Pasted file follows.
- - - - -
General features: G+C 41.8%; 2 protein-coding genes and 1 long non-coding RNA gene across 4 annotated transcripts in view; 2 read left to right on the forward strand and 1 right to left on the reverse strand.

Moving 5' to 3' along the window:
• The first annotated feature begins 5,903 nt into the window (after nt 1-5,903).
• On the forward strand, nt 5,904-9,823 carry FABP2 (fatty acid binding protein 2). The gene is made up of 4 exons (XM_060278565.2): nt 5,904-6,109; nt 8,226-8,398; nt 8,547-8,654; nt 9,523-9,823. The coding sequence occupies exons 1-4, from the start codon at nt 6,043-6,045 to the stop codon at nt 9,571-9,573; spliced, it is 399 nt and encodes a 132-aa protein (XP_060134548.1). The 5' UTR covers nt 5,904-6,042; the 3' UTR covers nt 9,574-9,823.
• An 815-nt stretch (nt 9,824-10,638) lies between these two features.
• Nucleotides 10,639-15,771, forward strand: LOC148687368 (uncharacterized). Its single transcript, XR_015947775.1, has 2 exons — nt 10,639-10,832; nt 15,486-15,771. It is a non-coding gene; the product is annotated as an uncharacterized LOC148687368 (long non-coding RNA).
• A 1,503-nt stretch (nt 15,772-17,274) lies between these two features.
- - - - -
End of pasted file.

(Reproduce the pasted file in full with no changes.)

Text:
General features: G+C 41.8%; 2 protein-coding genes and 1 long non-coding RNA gene across 4 annotated transcripts in view; 2 read left to right on the forward strand and 1 right to left on the reverse strand.

Moving 5' to 3' along the window:
• The first annotated feature begins 5,903 nt into the window (after nt 1-5,903).
• On the forward strand, nt 5,904-9,823 carry FABP2 (fatty acid binding protein 2). The gene is made up of 4 exons (XM_060278565.2): nt 5,904-6,109; nt 8,226-8,398; nt 8,547-8,654; nt 9,523-9,823. The coding sequence occupies exons 1-4, from the start codon at nt 6,043-6,045 to the stop codon at nt 9,571-9,573; spliced, it is 399 nt and encodes a 132-aa protein (XP_060134548.1). The 5' UTR covers nt 5,904-6,042; the 3' UTR covers nt 9,574-9,823.
• An 815-nt stretch (nt 9,824-10,638) lies between these two features.
• Nucleotides 10,639-15,771, forward strand: LOC148687368 (uncharacterized). Its single transcript, XR_015947775.1, has 2 exons — nt 10,639-10,832; nt 15,486-15,771. It is a non-coding gene; the product is annotated as an uncharacterized LOC148687368 (long non-coding RNA).
• A 1,503-nt stretch (nt 15,772-17,274) lies between these two features.